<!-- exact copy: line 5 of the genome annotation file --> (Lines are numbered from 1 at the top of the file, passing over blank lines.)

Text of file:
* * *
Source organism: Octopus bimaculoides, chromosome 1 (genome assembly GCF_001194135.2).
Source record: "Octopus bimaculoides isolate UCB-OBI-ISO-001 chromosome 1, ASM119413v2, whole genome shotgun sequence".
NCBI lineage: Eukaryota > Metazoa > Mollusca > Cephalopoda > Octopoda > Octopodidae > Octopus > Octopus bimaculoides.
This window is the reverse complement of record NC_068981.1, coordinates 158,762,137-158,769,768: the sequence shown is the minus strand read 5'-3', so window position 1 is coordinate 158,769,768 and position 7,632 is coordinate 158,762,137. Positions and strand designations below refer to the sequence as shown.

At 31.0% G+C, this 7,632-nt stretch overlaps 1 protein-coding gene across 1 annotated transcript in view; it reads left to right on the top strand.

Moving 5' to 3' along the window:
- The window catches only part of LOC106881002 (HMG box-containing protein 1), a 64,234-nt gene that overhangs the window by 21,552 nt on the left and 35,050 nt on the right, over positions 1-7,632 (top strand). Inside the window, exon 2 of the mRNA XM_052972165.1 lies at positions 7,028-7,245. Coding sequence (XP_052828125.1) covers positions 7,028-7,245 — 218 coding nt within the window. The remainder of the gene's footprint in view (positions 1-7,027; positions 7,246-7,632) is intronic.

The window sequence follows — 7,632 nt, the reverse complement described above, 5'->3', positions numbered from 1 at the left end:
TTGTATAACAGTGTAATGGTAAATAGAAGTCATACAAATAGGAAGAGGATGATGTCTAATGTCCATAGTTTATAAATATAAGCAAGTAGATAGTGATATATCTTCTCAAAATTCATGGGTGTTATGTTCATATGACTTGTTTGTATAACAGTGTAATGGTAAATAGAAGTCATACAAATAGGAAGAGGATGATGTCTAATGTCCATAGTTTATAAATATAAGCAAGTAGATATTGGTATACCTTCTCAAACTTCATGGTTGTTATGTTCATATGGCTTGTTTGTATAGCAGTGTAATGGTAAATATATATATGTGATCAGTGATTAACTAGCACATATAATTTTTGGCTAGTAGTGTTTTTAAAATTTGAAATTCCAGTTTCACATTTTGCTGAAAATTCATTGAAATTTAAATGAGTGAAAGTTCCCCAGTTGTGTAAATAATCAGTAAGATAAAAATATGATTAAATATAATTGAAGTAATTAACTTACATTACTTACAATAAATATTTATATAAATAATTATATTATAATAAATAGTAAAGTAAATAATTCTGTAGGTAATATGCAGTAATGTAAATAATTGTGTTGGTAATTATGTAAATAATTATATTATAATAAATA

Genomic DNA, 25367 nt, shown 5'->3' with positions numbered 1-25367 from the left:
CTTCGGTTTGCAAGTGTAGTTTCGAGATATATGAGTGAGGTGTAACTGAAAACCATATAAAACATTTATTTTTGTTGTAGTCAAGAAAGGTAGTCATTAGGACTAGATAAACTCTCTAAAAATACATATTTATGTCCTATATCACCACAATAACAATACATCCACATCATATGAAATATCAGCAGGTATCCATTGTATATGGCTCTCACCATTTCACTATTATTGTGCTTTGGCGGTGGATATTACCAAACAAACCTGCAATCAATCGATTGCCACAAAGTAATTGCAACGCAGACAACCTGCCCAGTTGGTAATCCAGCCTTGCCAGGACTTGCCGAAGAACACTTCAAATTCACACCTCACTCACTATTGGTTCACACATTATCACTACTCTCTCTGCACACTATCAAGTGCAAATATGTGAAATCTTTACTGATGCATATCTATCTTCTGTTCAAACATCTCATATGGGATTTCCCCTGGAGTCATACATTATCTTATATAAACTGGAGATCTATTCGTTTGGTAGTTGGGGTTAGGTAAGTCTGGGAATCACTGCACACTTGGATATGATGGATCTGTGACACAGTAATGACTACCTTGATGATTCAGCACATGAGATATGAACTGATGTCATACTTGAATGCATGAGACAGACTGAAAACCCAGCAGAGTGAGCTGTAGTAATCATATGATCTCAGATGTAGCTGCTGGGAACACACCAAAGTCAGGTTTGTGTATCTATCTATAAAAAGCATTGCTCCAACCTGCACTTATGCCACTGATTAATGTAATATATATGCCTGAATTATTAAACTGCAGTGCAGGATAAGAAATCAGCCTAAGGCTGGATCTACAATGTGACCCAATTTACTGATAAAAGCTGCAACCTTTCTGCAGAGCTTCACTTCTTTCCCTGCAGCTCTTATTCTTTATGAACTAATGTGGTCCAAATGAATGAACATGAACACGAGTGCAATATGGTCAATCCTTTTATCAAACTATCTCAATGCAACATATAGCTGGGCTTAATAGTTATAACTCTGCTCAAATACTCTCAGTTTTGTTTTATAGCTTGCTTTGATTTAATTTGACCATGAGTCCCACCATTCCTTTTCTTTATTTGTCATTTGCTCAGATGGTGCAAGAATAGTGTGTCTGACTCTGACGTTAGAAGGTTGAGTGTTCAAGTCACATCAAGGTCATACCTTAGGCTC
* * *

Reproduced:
At 31.0% G+C, this 7,632-nt stretch overlaps 1 protein-coding gene across 1 annotated transcript in view; it reads left to right on the top strand.